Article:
A Differentiated Approach for Supporting Behavioral Growth in the Classroom
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Posts tagged with "behavior"

Posted by Valentine Burr on Mar 19, 2013

Recently I have had several animated conversations with teachers and soon-to-be-teachers about this phrase (and versions of it). Since it has been rattling around in my head, I've decided to tackle it here. "That's not appropriate," is one of those common teacher phrases that can become like breathing. It's language ...

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Posted by Valentine Burr on Oct 16, 2012

Putting Out the Fuse In part one of this post I shared a visual strategy for helping kids identify their triggers. Part II of this strategy is to help kids learn to "put out the fuse." Once kids can identify and talk about the kinds of things that make them ...

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Posted by Valentine Burr on Oct 10, 2012

There's a provocative article in the New York Times on using ADHD medication to help school performance, particularly for children in unresponsive school settings. It's a maddening article as it sensationalizes and over-simplifies a complex topic, but interesting for a few of the issues it raises. I was struck in ...

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Posted by Pamela M. Jones on Oct 03, 2012

The Connection to Successful Behavioral Intervention Several years ago, a teacher said to me, "What does engagement have to do with managing kids' behavior?" My answer to her was, "Everything!" While I am the first to admit that intervening successfully into our students' behavioral and socio-emotional lives is a multi-faceted ...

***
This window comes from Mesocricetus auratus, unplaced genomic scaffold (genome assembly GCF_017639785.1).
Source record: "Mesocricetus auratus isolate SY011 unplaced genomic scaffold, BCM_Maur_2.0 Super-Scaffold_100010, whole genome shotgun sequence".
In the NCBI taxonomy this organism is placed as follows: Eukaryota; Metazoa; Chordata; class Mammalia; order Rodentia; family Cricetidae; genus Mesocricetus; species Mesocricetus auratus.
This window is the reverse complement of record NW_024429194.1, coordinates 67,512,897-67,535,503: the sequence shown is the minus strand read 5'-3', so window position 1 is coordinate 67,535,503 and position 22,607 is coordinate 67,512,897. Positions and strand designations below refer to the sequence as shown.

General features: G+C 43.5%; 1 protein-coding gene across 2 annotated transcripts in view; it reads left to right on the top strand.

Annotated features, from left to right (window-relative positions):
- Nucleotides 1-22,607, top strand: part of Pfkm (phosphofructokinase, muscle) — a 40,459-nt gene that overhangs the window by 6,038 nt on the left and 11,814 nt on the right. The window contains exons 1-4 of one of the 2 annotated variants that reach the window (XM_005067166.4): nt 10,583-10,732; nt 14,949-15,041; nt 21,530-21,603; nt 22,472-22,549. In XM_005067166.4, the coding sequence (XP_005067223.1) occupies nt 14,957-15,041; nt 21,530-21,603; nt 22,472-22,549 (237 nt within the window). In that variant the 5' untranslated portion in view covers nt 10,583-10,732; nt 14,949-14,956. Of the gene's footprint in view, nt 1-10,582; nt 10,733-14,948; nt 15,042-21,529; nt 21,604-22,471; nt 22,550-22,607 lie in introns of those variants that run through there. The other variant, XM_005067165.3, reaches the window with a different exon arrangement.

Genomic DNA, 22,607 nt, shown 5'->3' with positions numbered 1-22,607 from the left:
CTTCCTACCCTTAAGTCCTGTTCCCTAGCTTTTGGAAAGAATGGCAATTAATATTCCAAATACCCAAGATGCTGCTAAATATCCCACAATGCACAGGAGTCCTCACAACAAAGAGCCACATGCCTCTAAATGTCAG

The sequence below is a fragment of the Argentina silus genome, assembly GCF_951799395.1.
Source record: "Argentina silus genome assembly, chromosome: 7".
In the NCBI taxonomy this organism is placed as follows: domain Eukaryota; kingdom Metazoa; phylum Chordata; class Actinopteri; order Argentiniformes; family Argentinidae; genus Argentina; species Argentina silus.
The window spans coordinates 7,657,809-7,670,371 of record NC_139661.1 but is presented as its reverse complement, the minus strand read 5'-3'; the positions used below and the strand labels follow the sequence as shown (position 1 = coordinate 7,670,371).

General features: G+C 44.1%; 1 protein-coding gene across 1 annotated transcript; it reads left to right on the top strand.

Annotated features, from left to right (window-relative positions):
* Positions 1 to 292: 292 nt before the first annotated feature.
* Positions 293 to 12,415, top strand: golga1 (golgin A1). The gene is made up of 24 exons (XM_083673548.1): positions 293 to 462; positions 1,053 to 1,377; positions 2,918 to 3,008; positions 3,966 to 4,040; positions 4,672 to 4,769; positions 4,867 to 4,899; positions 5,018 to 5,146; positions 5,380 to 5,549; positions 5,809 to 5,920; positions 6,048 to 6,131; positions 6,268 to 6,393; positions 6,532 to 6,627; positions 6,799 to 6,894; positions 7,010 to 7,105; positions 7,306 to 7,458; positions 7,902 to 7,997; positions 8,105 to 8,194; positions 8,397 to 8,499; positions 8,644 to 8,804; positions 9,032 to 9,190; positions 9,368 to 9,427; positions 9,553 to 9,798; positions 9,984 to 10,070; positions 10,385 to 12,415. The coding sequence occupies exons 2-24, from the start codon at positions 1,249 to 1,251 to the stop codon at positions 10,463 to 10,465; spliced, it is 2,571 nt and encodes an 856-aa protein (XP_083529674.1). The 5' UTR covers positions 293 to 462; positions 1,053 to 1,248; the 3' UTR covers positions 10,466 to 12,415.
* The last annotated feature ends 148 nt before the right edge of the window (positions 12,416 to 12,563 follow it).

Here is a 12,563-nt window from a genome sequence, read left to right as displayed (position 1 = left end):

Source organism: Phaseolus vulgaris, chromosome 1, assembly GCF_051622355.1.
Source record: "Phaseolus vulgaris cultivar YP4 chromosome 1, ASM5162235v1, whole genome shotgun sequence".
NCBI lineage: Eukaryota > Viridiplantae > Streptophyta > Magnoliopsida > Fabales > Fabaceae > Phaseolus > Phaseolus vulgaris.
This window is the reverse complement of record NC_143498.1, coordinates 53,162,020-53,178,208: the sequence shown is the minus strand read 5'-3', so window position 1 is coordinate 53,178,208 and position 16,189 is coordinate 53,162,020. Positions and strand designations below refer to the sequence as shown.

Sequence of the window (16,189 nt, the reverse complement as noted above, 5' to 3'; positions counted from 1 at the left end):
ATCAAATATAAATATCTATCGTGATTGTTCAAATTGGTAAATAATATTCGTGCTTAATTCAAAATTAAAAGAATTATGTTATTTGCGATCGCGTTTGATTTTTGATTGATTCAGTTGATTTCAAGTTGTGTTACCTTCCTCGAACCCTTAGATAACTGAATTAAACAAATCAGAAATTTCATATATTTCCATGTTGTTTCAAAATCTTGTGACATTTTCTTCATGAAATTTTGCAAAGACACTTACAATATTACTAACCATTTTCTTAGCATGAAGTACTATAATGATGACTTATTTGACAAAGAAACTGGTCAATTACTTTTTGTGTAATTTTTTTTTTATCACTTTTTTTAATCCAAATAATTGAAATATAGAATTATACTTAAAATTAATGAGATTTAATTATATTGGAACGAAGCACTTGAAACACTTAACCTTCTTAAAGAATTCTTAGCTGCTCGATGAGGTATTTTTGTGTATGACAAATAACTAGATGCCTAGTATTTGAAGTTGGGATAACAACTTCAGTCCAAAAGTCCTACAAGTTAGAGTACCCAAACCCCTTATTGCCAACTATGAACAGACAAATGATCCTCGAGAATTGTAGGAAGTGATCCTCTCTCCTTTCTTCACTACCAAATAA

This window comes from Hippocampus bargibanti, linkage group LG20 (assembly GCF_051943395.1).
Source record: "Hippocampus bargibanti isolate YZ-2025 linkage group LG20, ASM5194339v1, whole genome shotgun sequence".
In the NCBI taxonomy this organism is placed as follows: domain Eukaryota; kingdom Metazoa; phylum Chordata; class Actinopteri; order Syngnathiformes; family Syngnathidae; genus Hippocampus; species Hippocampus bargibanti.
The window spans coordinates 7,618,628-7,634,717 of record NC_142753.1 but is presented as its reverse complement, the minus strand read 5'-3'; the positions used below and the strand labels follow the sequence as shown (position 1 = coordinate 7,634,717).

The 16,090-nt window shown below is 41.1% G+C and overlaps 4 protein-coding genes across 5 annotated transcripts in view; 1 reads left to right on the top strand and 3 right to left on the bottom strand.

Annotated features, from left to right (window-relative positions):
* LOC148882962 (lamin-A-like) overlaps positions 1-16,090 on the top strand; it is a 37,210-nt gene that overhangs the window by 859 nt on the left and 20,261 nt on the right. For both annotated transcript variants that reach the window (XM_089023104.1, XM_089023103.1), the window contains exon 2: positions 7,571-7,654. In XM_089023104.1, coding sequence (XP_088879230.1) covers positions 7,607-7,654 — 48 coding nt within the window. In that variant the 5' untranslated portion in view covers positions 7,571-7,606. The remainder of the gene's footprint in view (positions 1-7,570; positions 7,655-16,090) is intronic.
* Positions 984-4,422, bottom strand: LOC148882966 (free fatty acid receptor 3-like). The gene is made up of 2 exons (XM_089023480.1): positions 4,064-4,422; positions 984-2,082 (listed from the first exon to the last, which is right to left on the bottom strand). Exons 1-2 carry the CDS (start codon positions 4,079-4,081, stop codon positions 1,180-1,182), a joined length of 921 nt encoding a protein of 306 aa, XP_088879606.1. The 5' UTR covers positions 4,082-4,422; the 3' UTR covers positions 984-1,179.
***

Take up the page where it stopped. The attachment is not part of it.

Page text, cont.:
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Posted by Valentine Burr on Oct 03, 2012

In our post on "Relationship Building" a reader commented with a question about how to engage a struggling student. The themes raised in this comment struck us as universal and worth exploring in more depth in a post. The commenter wrote: I have a student for the second time this ...

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Posted by Valentine Burr on Jul 25, 2012

If we can agree that different kids may need different strategies and approaches to supporting their emotional and behavior growth, we are still left with the questions: what does that really mean and how might it look in the classroom? Be consistent! We are told as beginning teachers. If kids ...

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Posted by Valentine Burr on Jul 25, 2012

Different children may have different learning needs "Fair doesn't mean that everyone gets the same thing; fair means everyone gets what they need to be successful." This expression, or some version of it, is an aphorism most teachers will hear at some point in their career. There is an intuitive, ...

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